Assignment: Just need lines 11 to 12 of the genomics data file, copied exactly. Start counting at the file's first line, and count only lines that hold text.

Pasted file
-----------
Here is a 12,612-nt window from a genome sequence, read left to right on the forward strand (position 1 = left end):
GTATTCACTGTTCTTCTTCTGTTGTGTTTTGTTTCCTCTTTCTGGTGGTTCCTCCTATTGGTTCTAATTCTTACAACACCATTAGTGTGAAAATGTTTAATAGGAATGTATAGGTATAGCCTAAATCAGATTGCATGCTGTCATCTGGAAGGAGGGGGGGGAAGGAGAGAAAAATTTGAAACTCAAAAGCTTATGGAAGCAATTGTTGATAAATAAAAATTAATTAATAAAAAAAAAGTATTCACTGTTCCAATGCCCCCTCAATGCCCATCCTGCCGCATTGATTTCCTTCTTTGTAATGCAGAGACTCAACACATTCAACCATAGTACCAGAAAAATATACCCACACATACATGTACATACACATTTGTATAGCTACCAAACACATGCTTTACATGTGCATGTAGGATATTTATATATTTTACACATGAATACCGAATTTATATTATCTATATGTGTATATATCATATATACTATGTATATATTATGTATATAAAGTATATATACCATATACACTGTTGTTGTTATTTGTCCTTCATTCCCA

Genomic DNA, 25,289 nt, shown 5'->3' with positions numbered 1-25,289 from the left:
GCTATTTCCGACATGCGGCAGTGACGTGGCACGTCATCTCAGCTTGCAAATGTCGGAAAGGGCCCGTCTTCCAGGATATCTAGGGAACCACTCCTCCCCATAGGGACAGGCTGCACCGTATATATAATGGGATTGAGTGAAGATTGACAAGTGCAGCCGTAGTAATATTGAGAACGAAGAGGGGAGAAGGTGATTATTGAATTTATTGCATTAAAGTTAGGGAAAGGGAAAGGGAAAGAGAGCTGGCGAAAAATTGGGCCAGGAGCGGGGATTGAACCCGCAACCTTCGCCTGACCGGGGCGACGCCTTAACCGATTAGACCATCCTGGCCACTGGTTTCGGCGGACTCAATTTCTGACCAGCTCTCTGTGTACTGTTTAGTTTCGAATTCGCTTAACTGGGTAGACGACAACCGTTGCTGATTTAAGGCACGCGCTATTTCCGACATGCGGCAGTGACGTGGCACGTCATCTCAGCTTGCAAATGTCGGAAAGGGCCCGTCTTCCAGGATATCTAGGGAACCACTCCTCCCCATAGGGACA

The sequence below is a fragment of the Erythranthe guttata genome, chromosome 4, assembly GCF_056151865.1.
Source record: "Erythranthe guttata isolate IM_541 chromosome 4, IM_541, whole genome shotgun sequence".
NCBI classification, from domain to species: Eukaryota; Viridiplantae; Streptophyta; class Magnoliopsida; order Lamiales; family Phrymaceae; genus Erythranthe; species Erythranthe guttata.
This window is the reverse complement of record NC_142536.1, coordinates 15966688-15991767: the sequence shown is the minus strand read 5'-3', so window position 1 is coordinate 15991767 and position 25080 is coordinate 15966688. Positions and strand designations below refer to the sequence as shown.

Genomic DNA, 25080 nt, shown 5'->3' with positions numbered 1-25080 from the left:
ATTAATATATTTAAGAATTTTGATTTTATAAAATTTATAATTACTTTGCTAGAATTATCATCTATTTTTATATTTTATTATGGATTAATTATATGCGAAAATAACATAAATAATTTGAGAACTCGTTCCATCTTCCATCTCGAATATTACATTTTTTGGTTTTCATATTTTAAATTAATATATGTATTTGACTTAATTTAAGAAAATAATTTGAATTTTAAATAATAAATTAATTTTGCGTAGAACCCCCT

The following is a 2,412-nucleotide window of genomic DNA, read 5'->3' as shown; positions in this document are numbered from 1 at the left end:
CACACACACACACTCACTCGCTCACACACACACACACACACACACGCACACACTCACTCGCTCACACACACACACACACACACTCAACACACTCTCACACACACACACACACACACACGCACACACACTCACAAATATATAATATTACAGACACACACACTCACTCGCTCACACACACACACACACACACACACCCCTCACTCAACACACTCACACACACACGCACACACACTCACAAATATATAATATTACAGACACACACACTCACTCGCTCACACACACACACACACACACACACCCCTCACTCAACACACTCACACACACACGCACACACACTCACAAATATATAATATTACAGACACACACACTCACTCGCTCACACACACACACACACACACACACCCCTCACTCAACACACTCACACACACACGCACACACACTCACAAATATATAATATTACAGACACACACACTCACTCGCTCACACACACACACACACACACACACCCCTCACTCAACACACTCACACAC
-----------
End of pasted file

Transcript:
The following is a 2,412-nucleotide window of genomic DNA, read 5'->3' as shown; positions in this document are numbered from 1 at the left end:
CACACACACACACTCACTCGCTCACACACACACACACACACACACGCACACACTCACTCGCTCACACACACACACACACACACTCAACACACTCTCACACACACACACACACACACACGCACACACACTCACAAATATATAATATTACAGACACACACACTCACTCGCTCACACACACACACACACACACACACCCCTCACTCAACACACTCACACACACACGCACACACACTCACAAATATATAATATTACAGACACACACACTCACTCGCTCACACACACACACACACACACACACCCCTCACTCAACACACTCACACACACACGCACACACACTCACAAATATATAATATTACAGACACACACACTCACTCGCTCACACACACACACACACACACACACCCCTCACTCAACACACTCACACACACACGCACACACACTCACAAATATATAATATTACAGACACACACACTCACTCGCTCACACACACACACACACACACACACCCCTCACTCAACACACTCACACAC